The long-running failings of the Australian Bureau of Agricultural and Resource Economics, discussed last week and yesterday by Crikey, need to be addressed. ABARE is a key input to the policy process in critical areas such as infrastructure, agricultural sustainability and climate change. Regardless of its part performance, Australia needs ABARE, or something like it, and needs it working effectively.
While ABARE’s problems came to the fore under the leadership of Brian Fisher, it is clear that the bureau is culturally predisposed to making the type of errors it has repeatedly made since the 1990s. It is telling that many senior ABARE staff have gone on to rewarding private sector positions in the resources sector, or as consultants and lobbyists representing industries with big stakes in carbon abatement mechanisms. Fisher himself, having become one of the Howard Government’s favourite bureaucrats for his climate change work (complete with a Public Service Medal and an Order of Australia award), joined CRA International as vice-president before moving to spin-off firm Concept Economics. There he now works with right-wing economist Henry Ergas – currently conducting the Liberals’ tax review – Howard advisers Peter Conran and John Kunkel and former ABARE colleagues Anna Matysek and Stephen Beare.
Agency culture is notoriously difficult to change, and especially change quickly. Guy Pearse has suggested that a critical reform is therefore to develop an independent government climate change research capacity outside ABARE. The establishment by the new Government of a Department of Climate Change is a step in the right direction, but a full research capacity needs to be developed to succeed the ad hoc modelling capacity currently being used for the Garnaut Review (which includes ABARE). This then would at least provide some contestability of ideas on carbon issues, rather than the ABARE monologue we’ve endured for more than a decade.
A first step toward changing the culture of ABARE itself would be to improve its funding certainty. In 1999, the Department of Primary Industries and Energy was split into the Departments of Agriculture, Fisheries and Forestry and Industry, Science and Resources. That split has been perpetuated since. It means that a significant part of ABARE’s research funding comes from a different department, which immediately places it in doubt each year, depending on the priorities of the Minister and executive of that department.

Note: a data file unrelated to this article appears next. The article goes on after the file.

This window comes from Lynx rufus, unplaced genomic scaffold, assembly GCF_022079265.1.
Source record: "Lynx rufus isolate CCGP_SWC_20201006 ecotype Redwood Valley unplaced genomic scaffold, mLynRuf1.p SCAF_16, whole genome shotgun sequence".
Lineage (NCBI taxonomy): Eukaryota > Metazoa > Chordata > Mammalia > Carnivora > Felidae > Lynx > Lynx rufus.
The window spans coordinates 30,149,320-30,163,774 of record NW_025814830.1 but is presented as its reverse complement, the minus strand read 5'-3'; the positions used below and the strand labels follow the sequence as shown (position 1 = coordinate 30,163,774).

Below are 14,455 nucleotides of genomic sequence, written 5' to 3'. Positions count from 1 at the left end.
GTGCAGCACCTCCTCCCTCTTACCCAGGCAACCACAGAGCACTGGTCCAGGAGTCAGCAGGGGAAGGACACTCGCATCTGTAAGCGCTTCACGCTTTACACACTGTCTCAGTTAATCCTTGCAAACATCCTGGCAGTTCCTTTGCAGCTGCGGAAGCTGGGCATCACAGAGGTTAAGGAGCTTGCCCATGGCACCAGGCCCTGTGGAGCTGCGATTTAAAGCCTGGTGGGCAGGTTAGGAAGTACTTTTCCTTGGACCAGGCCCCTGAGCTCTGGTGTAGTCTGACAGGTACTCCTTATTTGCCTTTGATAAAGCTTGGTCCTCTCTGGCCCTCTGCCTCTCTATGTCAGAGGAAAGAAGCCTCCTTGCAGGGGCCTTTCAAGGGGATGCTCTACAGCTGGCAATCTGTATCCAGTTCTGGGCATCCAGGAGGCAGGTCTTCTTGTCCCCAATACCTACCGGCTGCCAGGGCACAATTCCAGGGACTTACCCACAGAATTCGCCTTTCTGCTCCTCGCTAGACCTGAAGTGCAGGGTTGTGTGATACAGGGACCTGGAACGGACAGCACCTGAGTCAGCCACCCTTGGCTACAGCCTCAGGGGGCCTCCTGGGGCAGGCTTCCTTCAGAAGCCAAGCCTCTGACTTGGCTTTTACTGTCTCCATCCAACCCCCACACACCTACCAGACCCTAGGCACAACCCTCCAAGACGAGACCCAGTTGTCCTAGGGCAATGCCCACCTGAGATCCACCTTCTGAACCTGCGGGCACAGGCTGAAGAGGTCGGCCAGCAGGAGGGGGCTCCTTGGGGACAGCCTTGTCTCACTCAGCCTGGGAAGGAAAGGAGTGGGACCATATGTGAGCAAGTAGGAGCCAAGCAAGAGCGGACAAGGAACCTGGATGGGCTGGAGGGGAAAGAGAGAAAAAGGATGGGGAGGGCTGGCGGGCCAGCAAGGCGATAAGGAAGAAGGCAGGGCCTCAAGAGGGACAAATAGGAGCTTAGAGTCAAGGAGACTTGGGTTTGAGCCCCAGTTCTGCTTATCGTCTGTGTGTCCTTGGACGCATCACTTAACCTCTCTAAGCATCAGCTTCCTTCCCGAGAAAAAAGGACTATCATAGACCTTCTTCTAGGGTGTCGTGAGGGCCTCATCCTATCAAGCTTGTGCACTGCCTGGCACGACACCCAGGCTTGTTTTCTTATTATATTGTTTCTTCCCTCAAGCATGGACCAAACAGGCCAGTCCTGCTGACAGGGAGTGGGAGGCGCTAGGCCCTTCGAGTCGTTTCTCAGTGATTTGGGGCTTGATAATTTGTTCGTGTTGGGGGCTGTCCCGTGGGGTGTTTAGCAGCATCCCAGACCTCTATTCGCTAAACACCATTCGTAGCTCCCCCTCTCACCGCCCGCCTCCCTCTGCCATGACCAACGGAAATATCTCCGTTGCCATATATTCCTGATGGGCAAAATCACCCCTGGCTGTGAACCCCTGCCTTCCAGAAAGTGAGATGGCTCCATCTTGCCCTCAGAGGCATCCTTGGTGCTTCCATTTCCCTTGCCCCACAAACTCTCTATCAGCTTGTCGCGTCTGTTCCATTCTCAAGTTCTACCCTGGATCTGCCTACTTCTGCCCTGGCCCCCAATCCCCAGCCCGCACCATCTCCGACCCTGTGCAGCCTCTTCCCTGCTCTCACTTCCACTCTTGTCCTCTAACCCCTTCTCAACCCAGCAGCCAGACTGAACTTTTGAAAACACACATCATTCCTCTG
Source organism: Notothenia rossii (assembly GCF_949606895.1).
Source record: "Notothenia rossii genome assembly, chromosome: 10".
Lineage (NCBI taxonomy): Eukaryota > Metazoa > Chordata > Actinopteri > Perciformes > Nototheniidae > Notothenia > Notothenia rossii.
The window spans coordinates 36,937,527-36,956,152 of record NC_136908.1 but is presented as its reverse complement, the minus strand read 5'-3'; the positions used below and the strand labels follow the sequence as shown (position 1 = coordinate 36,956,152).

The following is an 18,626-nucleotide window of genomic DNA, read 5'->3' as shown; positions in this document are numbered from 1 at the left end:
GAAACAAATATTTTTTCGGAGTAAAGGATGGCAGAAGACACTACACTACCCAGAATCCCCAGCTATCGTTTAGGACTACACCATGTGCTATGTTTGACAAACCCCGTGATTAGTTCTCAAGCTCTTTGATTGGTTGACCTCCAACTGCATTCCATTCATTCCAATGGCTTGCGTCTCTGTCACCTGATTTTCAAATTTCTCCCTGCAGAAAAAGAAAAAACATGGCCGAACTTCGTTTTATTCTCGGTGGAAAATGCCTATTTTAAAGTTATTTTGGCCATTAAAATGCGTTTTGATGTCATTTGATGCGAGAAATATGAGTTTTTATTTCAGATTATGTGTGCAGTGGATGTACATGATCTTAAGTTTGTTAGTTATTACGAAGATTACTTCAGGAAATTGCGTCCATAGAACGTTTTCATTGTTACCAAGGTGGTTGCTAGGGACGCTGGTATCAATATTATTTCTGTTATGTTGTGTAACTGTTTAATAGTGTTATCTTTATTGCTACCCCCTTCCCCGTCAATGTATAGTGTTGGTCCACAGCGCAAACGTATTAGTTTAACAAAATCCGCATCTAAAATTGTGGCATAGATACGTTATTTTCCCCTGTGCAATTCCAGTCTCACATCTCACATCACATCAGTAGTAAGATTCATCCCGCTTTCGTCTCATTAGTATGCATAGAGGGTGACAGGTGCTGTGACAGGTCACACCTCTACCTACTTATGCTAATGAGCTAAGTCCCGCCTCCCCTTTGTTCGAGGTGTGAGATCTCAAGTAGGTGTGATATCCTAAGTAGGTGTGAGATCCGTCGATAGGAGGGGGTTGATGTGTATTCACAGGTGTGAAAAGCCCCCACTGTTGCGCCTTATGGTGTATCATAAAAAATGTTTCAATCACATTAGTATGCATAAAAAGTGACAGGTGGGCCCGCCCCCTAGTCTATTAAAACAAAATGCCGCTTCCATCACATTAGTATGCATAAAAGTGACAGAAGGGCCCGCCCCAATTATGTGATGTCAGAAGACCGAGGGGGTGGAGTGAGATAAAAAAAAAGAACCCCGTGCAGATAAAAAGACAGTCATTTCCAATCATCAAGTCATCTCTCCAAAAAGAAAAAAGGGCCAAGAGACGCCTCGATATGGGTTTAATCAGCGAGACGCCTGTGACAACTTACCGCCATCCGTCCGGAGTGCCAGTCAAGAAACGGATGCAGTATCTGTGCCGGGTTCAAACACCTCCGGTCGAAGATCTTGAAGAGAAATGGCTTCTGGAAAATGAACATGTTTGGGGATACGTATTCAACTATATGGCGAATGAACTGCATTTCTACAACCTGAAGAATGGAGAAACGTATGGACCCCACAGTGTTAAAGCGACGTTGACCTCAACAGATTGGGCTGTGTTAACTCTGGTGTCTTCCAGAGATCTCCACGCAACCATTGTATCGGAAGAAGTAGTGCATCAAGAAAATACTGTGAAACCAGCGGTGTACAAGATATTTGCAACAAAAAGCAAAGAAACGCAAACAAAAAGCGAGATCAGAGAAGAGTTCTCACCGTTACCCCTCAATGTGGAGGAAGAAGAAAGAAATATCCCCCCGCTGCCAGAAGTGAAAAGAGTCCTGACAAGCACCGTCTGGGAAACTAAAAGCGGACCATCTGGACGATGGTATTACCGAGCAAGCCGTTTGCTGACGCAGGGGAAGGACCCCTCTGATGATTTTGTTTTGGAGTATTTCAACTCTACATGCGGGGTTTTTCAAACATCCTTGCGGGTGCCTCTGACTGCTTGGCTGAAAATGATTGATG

Moreover, ABARE, like other research organisations such as CSIRO, is required to source part of its funding from the private sector – 40%. This was a Keating Government imposition (raised to 40% by the new Howard Government in 1996), and is supported by the current Government. As demonstrated by the MEGABARE incident with the ACF, the funding requirement has played a significant role in aligning the interests of ABARE with those of the sectors it researches, undercutting its purported independence. You have to pay for genuinely independent, quality research, and removing ABARE’s heavy reliance on the private sector, and providing greater year-to-year certainty for its funding, would be a first step in making ABARE’s internal culture more rigorous.
There’s also the problem of a lack of external accountability. For Fisher and his team for much of the term of the previous Government, there was virtually no formal scrutiny via the Estimates process. The Senate Standing Committee on Rural and Regional Affairs and Transport, ostensibly intended to provide oversight of ABARE and its home department, failed to subject the Bureau to rigorous scrutiny, with the likes of Labor’s Kerry O’Brien content to give Fisher and co a sleigh ride at Estimates. Only with the arrival of Greens senators Rachel Siewert and Christine Milne did ABARE start to attract serious scrutiny. For a Government committed to seriously addressing climate change, there should be sufficient sense of purpose to ensure that ABARE will know its modelling will come under challenge when they have to front up at Estimates, not just from the Greens, but from Government senators whose views will carry greater weight with Tony Burke and Martin Ferguson.
Only then will ABARE start properly fulfilling its goal of contributing to the competitiveness of our agricultural and resource sectors. For the last twelve years it has encouraged denial and a business-as-usual approach that will inflict long-term damage on the very industries it thinks it has been protecting.
Brian Fisher was invited to discuss ABARE by Crikey but did not return our calls.